On This Day: Former U.S. President Ronald Reagan Dies in 2004

by Suzanne Halliburton
Photo by David Levenson/Getty Images

Ronald Reagan, the former Hollywood actor turned 40th president of the United States, died this day in 2004. He was 93.

His death was expected, but so very sad. Reagan suffered from Alzheimer’s for at least a decade prior to his death. But a country still emotionally mourned his passing. There was an especially poignant moment at Reagan’s graveside service after his funeral, June 11.

That’s when former First Lady Nancy Reagan stood over her husband’s casket. She wiped away tears and was supported by her children, Ron Jr and Patti, as they said goodbye one final time. A nation watching from home cried with the Ronald Reagan family.

A month before his death, Nancy Reagan told a group of donors:

“Ronnie’s long journey has finally taken him to a distant place where I can no longer reach him,” she said. “Because of this I’m determined to do whatever I can to save other families from this pain.”

(Photo by Kevork Djansezian-Pool/Getty Images)

Ronald Reagan, Leading New Movement, Won in Landslides

Ronald Reagan, the former California governor, led a new conservative movement of lower taxes and even less government. He won both his terms in 1980 and 1984 with landslide victories. Although Reagan’s political ideas weren’t universally popular within the country, he never sought to divide a nation with his rhetoric. He was dubbed the “Great Communicator.”

“It was wonderful the way that he could take a stand, and do it without bitterness or without creating enmity with other people,” George H.W. Bush, who was Reagan’s vice president and succeeded him in office, said the day Reagan died.

His speeches were inspiring and motivational. One of his most popular ones was the address he made to the nation in 1986, after the Challenger exploded, killing six astronauts and a school teacher. Ronald Reagan specifically addressed all the school children who had tuned in to watch the Challenger launch only to see the destruction across the sky.

Ronald Reagan told them:” The future doesn’t belong to the fainthearted; it belongs to the brave. The Challenger crew was pulling us into the future, and we’ll continue to follow them.”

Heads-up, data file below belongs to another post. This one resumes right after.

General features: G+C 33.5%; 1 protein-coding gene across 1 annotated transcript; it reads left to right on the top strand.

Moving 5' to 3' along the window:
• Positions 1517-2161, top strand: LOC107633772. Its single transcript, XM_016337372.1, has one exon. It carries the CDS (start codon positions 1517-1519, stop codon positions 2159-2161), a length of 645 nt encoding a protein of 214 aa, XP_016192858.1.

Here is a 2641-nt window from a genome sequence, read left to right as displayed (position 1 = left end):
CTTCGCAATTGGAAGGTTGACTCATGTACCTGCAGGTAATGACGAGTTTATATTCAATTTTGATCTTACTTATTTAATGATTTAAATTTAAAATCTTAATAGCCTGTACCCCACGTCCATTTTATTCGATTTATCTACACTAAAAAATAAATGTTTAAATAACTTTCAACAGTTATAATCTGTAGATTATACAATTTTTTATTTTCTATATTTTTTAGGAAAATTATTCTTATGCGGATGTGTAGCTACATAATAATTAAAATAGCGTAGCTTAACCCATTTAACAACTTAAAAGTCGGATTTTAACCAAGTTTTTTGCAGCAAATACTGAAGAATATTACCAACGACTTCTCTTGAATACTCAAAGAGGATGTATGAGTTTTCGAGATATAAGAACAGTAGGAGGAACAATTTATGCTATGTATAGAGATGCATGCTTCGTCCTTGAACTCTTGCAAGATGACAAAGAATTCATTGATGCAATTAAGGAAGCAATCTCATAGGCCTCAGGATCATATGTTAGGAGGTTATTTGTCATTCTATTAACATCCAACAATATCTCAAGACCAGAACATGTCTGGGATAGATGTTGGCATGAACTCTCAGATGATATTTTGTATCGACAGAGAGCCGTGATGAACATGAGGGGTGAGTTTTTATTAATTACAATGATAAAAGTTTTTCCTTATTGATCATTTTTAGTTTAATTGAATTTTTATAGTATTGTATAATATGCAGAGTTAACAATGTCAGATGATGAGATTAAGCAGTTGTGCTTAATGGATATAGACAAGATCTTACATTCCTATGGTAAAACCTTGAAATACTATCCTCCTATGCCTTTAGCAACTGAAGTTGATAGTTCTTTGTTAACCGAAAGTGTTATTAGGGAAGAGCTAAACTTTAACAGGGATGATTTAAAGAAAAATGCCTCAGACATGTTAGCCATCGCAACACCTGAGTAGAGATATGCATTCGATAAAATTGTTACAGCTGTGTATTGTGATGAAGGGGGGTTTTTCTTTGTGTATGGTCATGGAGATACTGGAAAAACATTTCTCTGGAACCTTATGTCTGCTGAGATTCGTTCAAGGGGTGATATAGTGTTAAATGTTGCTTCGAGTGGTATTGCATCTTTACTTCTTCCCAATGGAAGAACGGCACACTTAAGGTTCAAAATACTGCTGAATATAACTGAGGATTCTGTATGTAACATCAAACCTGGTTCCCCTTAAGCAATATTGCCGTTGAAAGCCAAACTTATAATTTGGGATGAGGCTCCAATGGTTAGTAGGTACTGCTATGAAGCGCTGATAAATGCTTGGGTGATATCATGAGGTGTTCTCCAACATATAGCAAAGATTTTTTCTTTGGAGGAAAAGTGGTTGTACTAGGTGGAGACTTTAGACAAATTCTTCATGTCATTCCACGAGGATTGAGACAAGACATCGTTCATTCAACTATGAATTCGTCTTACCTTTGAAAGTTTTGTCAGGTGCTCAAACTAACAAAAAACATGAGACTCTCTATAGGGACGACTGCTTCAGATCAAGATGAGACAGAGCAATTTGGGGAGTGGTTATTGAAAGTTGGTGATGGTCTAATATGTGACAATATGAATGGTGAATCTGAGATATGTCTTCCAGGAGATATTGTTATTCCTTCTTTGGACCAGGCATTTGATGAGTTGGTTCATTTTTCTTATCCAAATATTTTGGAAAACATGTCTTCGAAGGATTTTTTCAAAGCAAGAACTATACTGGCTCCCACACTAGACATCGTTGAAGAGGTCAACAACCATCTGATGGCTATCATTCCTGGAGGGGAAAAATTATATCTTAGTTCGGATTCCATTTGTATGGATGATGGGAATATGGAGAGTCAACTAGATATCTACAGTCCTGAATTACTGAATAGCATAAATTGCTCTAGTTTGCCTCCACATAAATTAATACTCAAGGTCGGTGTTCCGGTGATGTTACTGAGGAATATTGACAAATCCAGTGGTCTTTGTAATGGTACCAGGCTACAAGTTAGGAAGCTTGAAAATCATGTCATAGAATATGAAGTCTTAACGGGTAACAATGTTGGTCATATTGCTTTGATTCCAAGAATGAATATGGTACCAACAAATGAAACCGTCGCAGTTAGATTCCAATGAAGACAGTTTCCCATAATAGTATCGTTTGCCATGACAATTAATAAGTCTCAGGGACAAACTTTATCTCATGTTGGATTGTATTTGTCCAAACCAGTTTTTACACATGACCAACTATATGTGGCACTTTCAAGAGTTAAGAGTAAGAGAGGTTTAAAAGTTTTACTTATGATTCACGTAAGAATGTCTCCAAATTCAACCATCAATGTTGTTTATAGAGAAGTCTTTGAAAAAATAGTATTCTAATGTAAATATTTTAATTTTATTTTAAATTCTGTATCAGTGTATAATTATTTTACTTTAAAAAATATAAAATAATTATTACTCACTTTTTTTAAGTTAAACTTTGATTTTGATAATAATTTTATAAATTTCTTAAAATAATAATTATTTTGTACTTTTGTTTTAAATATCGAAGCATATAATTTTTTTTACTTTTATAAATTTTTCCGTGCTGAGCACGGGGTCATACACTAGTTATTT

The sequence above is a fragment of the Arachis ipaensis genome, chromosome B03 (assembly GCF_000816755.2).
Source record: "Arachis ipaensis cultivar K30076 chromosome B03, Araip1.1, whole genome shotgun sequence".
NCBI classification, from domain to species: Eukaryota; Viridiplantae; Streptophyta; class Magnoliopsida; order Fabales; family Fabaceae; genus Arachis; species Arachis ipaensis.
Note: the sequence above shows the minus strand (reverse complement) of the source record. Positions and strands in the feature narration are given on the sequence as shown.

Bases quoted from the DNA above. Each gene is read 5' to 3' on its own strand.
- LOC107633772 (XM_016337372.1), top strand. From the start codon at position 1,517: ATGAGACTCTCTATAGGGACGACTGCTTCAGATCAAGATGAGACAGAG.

And he finished the speech: “We will never forget them, nor the last time we saw them, this morning, as they prepared for their journey and waved goodbye and “slipped the surly bonds of earth” to “touch the face of God.”

Reagan’s Most Famous Line: ‘Tear Down this Wall’

Ronald Reagan is also given credit for helping to end the Cold War. In another famous speech, delivered June 12, 1987, Reagan stood before Berlin Wall in West Germany.

In the middle of the speech, he directed a line at Mikhail Gorbachev, the General Secretary of the Soviet Union’s ruling communist party.

“Mr. Gorbachev,” Ronald Reagan declared, “tear down this wall!” The Berlin Wall, which separated East and West Germany, fell two years later. That one sentence from Reagan’s speech helped define the 1980s.

Reagan Moved Back to His California Ranch in 1989

Ronald Reagan retired from politics when he ended his second term, Jan. 20, 1989. He and his beloved Nancy moved back to Rancho del Cielo, the family ranch in California. He continued office hours for another decade.

But in 1994, he wrote a letter to the nation, informing everyone of his Alzheimer’s diagnosis. He sought to soften the blow of the news by soothing words.

“I now begin the journey that will lead me into the sunset of my life,” wrote Ronald Reagan. “I know that for America there will always be a bright dawn ahead.”